“Legislative history cannot prevail over the statutory language,” the EPA said in a Jan. 15 filing. “The plain reading of the statute,” the agency said, is that “Congress intended [the court’s] review to be limited to the administrative record,” it said.
The judicial standard TSCA sets for citizen petitions—unlike many cases challenging agencies’ final rules—allows the district court to make its own independent finding on whether a chemical poses an unreasonable health risk warranting EPA action.
The court could—but doesn’t have to—give deference to the EPA’s expertise. Nor, as in many other cases, does the court decide whether the EPA’s action violated the Administrative Procedure Act by being arbitrary, capricious, unsupported by substantial evidence, or otherwise in violation of that statute.
The judge is expected to rule on the merits of Food and Water Watch’s case after the Jan. 26 hearing on the scope of information the judge’s review will consider.
The case is Food and Water Watch v. EPA, N.D. Cal., No. 17-cv-02162-EMC, 4/18/17.
(Corrects date of hearing which is Jan. 26).
All Bloomberg BNA treatises are available on standing order, which ensures you will always receive the most current edition of the book or supplement of the title you have ordered from Bloomberg BNA’s book division. As soon as a new supplement or edition is published (usually annually) for a title you’ve previously purchased and requested to be placed on standing order, we’ll ship it to you to review for 30 days without any obligation. During this period, you can either (a) honor the invoice and receive a 5% discount (in addition to any other discounts you may qualify for) off the then-current price of the update, plus shipping and handling or (b) return the book(s), in which case, your invoice will be cancelled upon receipt of the book(s). Call us for a prepaid UPS label for your return. It’s as simple and easy as that. Most importantly, standing orders mean you will never have to worry about the timeliness of the information you’re relying on. And, you may discontinue standing orders at any time by contacting us at 1.800.960.1220 or by sending an email to email@example.com.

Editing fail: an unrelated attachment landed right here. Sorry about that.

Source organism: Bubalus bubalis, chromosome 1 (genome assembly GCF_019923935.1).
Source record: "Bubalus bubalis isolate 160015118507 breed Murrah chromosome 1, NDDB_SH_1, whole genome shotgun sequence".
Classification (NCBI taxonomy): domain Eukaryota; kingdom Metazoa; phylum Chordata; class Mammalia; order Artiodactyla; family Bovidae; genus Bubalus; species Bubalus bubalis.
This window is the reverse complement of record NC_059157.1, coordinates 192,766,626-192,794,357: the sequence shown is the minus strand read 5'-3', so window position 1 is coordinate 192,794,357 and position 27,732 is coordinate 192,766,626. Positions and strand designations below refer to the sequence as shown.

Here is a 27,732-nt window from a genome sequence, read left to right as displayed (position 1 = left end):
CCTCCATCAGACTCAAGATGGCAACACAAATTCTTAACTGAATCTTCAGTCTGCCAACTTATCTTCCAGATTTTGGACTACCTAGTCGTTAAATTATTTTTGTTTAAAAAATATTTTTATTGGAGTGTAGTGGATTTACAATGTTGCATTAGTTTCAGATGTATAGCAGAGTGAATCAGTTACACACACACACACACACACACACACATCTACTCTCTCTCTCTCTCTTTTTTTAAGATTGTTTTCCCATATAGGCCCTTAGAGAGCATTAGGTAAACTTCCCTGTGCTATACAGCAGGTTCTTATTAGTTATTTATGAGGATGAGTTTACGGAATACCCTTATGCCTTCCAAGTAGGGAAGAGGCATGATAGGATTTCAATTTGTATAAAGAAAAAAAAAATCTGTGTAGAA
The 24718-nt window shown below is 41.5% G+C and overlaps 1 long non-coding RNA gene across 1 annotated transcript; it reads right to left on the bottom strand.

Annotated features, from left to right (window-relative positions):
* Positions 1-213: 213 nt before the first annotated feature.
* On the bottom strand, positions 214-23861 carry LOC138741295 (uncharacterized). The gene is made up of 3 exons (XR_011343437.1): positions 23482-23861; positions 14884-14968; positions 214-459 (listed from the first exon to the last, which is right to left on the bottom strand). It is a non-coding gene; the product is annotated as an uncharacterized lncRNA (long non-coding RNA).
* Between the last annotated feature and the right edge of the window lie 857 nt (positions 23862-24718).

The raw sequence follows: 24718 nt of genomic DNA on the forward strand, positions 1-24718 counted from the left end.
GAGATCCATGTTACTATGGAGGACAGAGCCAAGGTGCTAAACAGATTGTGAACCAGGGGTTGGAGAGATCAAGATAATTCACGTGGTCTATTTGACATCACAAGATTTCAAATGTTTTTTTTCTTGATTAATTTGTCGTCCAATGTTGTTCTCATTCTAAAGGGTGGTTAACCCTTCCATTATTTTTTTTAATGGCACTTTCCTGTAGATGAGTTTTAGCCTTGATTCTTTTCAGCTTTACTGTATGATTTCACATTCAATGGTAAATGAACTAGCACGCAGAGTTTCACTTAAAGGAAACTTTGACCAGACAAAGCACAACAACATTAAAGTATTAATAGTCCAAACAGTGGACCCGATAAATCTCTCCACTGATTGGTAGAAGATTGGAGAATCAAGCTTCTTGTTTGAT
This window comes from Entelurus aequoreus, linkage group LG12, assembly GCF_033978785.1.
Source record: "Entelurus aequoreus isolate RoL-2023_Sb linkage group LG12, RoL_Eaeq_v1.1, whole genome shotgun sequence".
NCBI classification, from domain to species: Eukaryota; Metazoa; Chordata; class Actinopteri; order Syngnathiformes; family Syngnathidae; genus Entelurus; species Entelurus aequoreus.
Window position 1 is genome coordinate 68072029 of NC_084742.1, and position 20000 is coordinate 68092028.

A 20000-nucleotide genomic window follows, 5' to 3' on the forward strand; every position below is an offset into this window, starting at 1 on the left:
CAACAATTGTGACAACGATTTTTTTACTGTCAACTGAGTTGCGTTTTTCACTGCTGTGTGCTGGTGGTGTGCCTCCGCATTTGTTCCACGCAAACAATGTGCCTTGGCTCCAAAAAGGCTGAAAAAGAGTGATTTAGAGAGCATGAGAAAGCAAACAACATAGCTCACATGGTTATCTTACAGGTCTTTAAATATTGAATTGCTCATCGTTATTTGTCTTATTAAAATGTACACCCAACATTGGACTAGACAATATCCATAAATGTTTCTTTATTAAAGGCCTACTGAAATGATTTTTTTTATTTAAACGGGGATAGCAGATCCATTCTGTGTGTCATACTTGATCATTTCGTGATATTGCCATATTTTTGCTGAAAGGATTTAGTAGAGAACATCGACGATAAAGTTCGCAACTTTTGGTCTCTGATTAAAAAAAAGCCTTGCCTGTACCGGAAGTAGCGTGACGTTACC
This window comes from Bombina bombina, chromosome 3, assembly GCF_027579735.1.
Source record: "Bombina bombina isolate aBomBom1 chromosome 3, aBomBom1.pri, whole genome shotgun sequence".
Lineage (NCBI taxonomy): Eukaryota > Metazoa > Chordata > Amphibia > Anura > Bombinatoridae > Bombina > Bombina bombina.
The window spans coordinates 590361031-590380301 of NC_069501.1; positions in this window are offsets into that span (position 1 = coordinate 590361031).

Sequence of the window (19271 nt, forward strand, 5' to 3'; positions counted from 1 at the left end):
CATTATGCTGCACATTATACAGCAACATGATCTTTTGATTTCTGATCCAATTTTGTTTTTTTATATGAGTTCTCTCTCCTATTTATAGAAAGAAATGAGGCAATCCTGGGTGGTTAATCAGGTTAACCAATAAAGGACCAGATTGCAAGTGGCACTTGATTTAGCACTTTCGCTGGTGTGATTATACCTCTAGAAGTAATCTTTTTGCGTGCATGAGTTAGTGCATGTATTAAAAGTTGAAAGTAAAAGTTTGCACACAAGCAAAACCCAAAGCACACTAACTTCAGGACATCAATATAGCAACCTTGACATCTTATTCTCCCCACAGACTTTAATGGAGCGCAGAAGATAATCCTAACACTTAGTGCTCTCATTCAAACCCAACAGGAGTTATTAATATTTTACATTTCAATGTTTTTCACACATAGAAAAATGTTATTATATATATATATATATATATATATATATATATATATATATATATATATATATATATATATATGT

Put me on standing order at a 5% discount off list price of all future updates, in addition to any other discounts I may quality for. (Returnable within 30 days.)
Notify me when updates are available (No standing order will be created).
This Bloomberg BNA report is available on standing order, which ensures you will all receive the latest edition. This report is updated annually and we will send you the latest edition once it has been published. By signing up for standing order you will never have to worry about the timeliness of the information you need. And, you may discontinue standing orders at any time by contacting us at 1.800.372.1033, option 5, or by sending us an email to firstname.lastname@example.org.
Put me on standing order
Notify me when new releases are available (no standing order will be created)